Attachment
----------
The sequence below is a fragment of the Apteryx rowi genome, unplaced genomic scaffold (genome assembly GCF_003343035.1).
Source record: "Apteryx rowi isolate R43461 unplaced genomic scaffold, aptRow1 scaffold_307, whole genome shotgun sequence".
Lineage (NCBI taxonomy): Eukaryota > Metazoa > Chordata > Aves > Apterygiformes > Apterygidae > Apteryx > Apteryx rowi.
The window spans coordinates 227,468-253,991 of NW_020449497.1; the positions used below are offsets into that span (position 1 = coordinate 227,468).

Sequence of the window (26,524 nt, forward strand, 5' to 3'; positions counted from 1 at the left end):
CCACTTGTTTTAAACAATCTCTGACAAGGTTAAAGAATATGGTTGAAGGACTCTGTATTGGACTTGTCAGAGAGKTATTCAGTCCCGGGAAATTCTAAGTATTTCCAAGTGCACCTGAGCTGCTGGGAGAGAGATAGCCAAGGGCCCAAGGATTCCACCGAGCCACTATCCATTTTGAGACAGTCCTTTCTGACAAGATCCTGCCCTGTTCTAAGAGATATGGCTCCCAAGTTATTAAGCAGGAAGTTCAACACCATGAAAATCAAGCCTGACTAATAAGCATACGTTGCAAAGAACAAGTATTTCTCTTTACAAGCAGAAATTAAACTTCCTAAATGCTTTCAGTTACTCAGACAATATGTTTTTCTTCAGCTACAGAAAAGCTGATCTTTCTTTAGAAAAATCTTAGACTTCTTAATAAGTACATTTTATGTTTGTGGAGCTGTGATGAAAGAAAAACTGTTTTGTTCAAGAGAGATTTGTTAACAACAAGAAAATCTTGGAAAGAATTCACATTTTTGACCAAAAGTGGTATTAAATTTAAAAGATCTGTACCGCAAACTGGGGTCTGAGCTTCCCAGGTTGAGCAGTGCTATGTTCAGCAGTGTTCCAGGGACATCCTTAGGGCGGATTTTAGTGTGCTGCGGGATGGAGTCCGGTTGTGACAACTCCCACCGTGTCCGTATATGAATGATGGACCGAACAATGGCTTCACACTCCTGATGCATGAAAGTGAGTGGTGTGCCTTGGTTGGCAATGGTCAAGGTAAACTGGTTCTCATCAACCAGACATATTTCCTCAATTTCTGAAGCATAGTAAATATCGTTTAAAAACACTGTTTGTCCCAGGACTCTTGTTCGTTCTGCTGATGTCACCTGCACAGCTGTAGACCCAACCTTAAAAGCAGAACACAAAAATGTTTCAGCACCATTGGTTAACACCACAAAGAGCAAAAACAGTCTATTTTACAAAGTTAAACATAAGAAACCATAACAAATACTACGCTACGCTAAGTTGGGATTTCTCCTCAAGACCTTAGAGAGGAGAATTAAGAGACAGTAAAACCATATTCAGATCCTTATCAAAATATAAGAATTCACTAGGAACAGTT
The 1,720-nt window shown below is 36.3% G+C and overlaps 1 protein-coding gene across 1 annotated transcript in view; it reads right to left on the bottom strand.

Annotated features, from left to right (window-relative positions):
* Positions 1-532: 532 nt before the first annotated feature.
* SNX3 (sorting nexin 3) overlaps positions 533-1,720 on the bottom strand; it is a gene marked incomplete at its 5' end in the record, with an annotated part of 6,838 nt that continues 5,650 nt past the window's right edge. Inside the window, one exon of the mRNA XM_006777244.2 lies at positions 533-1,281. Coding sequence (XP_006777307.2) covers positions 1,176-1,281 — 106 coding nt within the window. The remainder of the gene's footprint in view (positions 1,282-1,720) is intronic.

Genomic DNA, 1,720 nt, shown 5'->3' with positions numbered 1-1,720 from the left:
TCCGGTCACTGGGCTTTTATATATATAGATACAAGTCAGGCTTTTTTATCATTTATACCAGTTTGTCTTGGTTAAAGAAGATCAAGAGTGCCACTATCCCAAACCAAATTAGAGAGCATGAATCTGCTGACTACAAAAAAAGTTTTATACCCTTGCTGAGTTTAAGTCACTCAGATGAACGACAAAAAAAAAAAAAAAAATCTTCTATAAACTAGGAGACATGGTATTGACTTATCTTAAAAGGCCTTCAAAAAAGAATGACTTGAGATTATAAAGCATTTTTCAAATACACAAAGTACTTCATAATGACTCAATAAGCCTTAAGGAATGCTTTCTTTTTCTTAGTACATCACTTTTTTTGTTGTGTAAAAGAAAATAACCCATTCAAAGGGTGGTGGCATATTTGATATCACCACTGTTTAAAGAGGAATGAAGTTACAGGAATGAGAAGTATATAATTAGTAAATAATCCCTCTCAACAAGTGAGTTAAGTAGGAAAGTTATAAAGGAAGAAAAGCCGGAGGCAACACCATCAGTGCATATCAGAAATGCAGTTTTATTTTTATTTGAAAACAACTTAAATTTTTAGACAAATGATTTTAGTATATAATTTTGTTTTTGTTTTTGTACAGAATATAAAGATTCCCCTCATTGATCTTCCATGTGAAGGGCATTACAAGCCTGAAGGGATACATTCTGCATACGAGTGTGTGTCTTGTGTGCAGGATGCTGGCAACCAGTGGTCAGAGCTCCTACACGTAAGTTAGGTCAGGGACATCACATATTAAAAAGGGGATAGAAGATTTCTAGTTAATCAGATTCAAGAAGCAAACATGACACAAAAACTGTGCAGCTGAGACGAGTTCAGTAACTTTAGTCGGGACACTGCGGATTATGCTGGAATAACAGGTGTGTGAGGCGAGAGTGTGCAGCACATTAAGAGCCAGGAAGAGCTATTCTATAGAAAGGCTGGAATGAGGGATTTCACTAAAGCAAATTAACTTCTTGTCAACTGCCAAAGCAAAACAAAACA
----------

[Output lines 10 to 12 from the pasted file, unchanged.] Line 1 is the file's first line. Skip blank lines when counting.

* SNX3 (sorting nexin 3) overlaps positions 533-1,720 on the bottom strand; it is a gene marked incomplete at its 5' end in the record, with an annotated part of 6,838 nt that continues 5,650 nt past the window's right edge. Inside the window, one exon of the mRNA XM_006777244.2 lies at positions 533-1,281. Coding sequence (XP_006777307.2) covers positions 1,176-1,281 — 106 coding nt within the window. The remainder of the gene's footprint in view (positions 1,282-1,720) is intronic.

Genomic DNA, 1,720 nt, shown 5'->3' with positions numbered 1-1,720 from the left:
TCCGGTCACTGGGCTTTTATATATATAGATACAAGTCAGGCTTTTTTATCATTTATACCAGTTTGTCTTGGTTAAAGAAGATCAAGAGTGCCACTATCCCAAACCAAATTAGAGAGCATGAATCTGCTGACTACAAAAAAAGTTTTATACCCTTGCTGAGTTTAAGTCACTCAGATGAACGACAAAAAAAAAAAAAAAAATCTTCTATAAACTAGGAGACATGGTATTGACTTATCTTAAAAGGCCTTCAAAAAAGAATGACTTGAGATTATAAAGCATTTTTCAAATACACAAAGTACTTCATAATGACTCAATAAGCCTTAAGGAATGCTTTCTTTTTCTTAGTACATCACTTTTTTTGTTGTGTAAAAGAAAATAACCCATTCAAAGGGTGGTGGCATATTTGATATCACCACTGTTTAAAGAGGAATGAAGTTACAGGAATGAGAAGTATATAATTAGTAAATAATCCCTCTCAACAAGTGAGTTAAGTAGGAAAGTTATAAAGGAAGAAAAGCCGGAGGCAACACCATCAGTGCATATCAGAAATGCAGTTTTATTTTTATTTGAAAACAACTTAAATTTTTAGACAAATGATTTTAGTATATAATTTTGTTTTTGTTTTTGTACAGAATATAAAGATTCCCCTCATTGATCTTCCATGTGAAGGGCATTACAAGCCTGAAGGGATACATTCTGCATACGAGTGTGTGTCTTGTGTGCAGGATGCTGGCAACCAGTGGTCAGAGCTCCTACACGTAAGTTAGGTCAGGGACATCACATATTAAAAAGGGGATAGAAGATTTCTAGTTAATCAGATTCAAGAAGCAAACATGACACAAAAACTGTGCAGCTGAGACGAGTTCAGTAACTTTAGTCGGGACACTGCGGATTATGCTGGAATAACAGGTGTGTGAGGCGAGAGTGTGCAGCACATTAAGAGCCAGGAAGAGCTATTCTATAGAAAGGCTGGAATGAGGGATTTCACTAAAGCAAATTAACTTCTTGTCAACTGCCAAAGCAAAACAAAACA